China is currently the world’s largest wool importer and in 2015/16 they purchased 80% of the Australian wool clip. China processes an average of 260,000 tons of wool per year, making it also the world’s largest wool processor and largest manufacturer of woolen products the global textile and apparel market. Wool currently represents for 3.5% of the total textile output in China, the domestic market consumes over 70% of its wool products.
Although China is still the world’s largest importers for greasy, scoured and wool top from all major wool producing countries, its imports decreased by 9% from Australia, 6% from New Zealand, 9% from Uruguay, and 18% from Argentina from 2015 to 2016. Only imports from South Africa to China increased by 10%, according to the report from IWTO Market Intelligence Committee.
The shrink of China’s wool market is caused by several fronts including slower economic growth, labour shortages and labour cost increases. Due to the serious environmental issues in China, the cost of compliance in strict environmental laws is also making a lot of smaller wool companies struggling. It is estimated that wastewater treatment alone could make up to 25% of the total production cost. Textile and wool processing companies in China are now being rated according to “Green Index” for their tax incentives or penalties.
Meanwhile, an over capacity in early wool processing is also resulting in the closure of many wool companies. Over the past few years, several high profile wool processing companies have closed their doors, most of them had an output of about 10,000 tons of tops per year. The number of China’s wool processing plants have dropped from 2500 to 2000 from 2010 to 2015. All these closures further shrank early wool processing in China by up to 10%. Therefore, an industrial re-alignment is needed for the sector to continue its sustainable wool production in future.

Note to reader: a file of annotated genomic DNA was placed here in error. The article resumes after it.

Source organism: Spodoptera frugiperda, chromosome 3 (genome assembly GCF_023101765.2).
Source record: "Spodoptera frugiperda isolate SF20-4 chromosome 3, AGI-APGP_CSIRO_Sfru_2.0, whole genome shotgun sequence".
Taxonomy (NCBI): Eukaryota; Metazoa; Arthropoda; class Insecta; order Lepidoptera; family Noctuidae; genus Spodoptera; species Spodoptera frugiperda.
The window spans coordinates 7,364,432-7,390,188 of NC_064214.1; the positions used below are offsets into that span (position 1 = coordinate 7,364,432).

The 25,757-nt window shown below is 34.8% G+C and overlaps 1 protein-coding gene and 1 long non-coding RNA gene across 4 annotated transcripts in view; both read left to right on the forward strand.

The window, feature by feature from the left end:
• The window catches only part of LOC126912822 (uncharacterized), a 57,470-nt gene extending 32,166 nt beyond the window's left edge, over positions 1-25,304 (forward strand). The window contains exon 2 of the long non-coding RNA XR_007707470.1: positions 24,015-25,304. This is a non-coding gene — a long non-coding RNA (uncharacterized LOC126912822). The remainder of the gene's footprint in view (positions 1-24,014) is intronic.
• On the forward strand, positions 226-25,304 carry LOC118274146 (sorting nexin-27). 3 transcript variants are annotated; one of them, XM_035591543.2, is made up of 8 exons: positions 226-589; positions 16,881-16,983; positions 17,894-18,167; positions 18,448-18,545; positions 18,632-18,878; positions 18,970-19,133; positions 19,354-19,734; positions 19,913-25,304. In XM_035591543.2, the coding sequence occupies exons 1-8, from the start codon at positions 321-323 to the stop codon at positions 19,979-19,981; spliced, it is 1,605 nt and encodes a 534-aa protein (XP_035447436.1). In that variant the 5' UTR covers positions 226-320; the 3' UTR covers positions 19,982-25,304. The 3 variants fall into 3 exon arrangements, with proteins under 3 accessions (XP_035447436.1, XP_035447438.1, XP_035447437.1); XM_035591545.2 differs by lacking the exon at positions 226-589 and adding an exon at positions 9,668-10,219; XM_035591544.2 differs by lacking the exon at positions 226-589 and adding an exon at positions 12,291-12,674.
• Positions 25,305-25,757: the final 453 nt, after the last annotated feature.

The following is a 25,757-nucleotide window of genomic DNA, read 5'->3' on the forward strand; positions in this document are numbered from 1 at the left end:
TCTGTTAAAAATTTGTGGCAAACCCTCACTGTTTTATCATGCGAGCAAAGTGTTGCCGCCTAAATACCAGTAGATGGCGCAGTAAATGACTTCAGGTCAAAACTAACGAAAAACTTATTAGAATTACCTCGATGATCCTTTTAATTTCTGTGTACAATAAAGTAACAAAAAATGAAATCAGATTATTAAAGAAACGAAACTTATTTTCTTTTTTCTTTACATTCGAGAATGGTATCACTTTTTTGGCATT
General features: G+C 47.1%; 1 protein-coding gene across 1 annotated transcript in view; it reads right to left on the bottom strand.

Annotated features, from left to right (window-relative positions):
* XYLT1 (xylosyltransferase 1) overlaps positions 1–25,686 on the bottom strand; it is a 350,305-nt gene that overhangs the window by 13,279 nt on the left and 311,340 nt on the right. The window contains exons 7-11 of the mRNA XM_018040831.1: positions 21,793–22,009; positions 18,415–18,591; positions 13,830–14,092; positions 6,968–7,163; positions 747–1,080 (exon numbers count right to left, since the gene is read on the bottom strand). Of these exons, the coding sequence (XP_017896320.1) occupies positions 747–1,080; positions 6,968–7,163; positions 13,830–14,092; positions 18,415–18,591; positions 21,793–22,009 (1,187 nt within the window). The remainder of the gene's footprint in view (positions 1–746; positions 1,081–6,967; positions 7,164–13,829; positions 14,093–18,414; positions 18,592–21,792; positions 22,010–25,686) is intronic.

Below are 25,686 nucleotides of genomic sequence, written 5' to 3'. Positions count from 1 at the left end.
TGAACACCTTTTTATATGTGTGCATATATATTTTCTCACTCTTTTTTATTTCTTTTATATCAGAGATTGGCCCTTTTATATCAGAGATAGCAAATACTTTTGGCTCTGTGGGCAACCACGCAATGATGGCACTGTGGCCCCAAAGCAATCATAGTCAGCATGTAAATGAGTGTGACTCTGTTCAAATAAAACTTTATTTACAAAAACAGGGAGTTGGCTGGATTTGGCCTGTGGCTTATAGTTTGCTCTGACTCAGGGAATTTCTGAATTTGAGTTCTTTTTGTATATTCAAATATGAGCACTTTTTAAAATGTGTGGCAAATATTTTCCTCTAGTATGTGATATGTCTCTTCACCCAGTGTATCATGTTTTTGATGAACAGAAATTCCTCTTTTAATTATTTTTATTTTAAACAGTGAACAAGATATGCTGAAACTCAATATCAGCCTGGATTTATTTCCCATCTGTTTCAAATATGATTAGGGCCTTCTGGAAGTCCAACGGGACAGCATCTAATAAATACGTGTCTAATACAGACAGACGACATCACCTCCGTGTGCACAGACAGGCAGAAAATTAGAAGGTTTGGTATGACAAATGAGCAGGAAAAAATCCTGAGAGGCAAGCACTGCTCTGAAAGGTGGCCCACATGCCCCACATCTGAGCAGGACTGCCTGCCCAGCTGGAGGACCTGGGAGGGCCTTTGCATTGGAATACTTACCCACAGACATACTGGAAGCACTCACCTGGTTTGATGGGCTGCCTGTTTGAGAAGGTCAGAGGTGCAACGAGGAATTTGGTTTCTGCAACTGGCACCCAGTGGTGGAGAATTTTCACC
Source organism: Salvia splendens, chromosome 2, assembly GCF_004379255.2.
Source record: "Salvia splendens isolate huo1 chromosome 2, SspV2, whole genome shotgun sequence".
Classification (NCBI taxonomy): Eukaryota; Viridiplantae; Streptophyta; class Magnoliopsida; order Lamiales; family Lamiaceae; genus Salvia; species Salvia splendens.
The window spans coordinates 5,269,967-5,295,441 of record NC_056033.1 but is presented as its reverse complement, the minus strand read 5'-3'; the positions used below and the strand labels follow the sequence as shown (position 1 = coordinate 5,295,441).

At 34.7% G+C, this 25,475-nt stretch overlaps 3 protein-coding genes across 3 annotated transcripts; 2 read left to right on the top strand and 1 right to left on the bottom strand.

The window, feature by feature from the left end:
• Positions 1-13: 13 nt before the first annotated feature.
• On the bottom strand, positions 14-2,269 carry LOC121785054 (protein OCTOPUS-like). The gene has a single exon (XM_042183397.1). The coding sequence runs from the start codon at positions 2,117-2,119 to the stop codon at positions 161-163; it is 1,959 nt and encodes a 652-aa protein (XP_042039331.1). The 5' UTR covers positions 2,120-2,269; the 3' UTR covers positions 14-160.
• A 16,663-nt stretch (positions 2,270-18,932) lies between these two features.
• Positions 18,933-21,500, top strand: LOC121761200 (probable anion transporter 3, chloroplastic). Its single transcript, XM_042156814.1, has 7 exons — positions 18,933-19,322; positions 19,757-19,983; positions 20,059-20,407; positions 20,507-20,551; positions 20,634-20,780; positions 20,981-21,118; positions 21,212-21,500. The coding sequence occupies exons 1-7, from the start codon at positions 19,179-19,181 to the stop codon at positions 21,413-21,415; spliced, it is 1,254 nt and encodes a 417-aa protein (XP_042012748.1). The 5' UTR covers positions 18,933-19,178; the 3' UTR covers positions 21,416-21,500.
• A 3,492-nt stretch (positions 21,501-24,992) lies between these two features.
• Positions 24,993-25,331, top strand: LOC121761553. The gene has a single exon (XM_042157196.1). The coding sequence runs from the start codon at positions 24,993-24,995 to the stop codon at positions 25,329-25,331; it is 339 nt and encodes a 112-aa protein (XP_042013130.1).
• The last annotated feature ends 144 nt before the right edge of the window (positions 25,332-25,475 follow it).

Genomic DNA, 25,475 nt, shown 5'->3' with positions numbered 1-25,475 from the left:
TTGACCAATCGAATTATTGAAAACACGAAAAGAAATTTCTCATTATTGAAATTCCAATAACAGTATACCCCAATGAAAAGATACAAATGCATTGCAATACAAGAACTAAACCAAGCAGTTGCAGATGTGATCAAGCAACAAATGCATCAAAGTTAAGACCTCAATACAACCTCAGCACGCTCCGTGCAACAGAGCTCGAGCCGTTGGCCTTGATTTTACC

Luckily in the late 2016, the wool market in China saw a good recovery as the large orders of corporate uniforms in the government sector have been placed, tendered by railways, army, navy and air force departments. This is a positive and much needed stimulus for the wool industry in China, as the combined purchase of uniforms in China could result in millions of sets of clothing being produced from its wool industry, which even caused an increased demand in Australian merino fleece wool with its gradual price increase.
Despite all the drawbacks, industry experts still believe that the rise of the middle class in China will continue to drive wool consumption domestically. In addition, the Chinese economy with a 6.5% annual growth rate is still far more formidable than anywhere else in the world. China is expected to continue to be the top player in both global wool production and wool consumption for a long time.
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